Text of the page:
Employee Retention and Motivation
Retaining employees is probably one of the most important things an organization has to do. Considering the cost of hiring and training it takes for each employee, losing him or her turns out to be quite big cost for the organization. Employee retention is now actually considered to be an art, and a very valuable art it is.
Research has shown that even the highest earning employees in an organization have been known to depart unexpectedly. One reason for this could be that the organization culture does not suit them or they do not get on well with their boss, among many others. As Jay Conger, the Henry Kravis Research Professor of Leadership Studies at Claremont McKenna College and author of
The Practice of Leadership: Developing the Next Generation of Leaders, points out, “The largest predictor of whether someone will stay with a company is their satisfaction with their immediate boss.” I am sure you know of many people in your close circle of friends who have switched organizations just because they were unhappy with their boss. Apart from this, many people realize that it’s not just the organization, they are just not happy with their line of work. There are some doctors who have earned MBA degrees because they prefer management to being a doctor. You must know of many retired army personnel who study human resource management and become lecturers because they like teaching.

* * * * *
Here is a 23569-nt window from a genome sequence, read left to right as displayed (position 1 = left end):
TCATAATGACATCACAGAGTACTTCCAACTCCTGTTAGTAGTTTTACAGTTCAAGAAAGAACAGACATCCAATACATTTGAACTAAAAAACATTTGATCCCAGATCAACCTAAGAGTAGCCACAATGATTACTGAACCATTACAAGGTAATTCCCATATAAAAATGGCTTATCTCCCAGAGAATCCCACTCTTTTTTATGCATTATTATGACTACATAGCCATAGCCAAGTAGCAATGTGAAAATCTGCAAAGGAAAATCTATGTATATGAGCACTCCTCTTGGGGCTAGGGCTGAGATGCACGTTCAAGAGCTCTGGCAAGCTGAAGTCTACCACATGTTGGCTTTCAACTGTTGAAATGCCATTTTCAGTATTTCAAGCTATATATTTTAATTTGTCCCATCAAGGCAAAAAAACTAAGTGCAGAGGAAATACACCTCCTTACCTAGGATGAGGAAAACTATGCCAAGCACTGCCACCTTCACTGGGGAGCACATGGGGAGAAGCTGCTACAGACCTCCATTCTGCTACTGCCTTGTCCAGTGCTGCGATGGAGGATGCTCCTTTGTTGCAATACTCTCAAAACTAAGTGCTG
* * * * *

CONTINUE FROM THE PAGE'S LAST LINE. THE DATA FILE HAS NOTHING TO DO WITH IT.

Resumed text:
So how do we retain the employees, especially in weak economic conditions? Well according to our research we have found a few key methods of doing this for managers:
- Individual must be researched thoroughly before their retention plan is made. The most popular method is by survey.
- One type of retention plan does not fit all. Each retention plan must be tailored to each individual in the organization.
- Money is not the core part of any retention plan.
- Praise good work unsparingly.
- Sometimes financial retention plans are required, but they must be designed appropriately.
- Everyone need career advice once in a while, even some of the top management. For this, start a mentorship program.
- Sometimes employees become anxious or frustrated during trying times of the economy. Respond to these frustrations, try to find out exactly what is bothering them.
- Be a good communicator.
- Build a strong culture. Organizations with a strong culture have higher retention rates.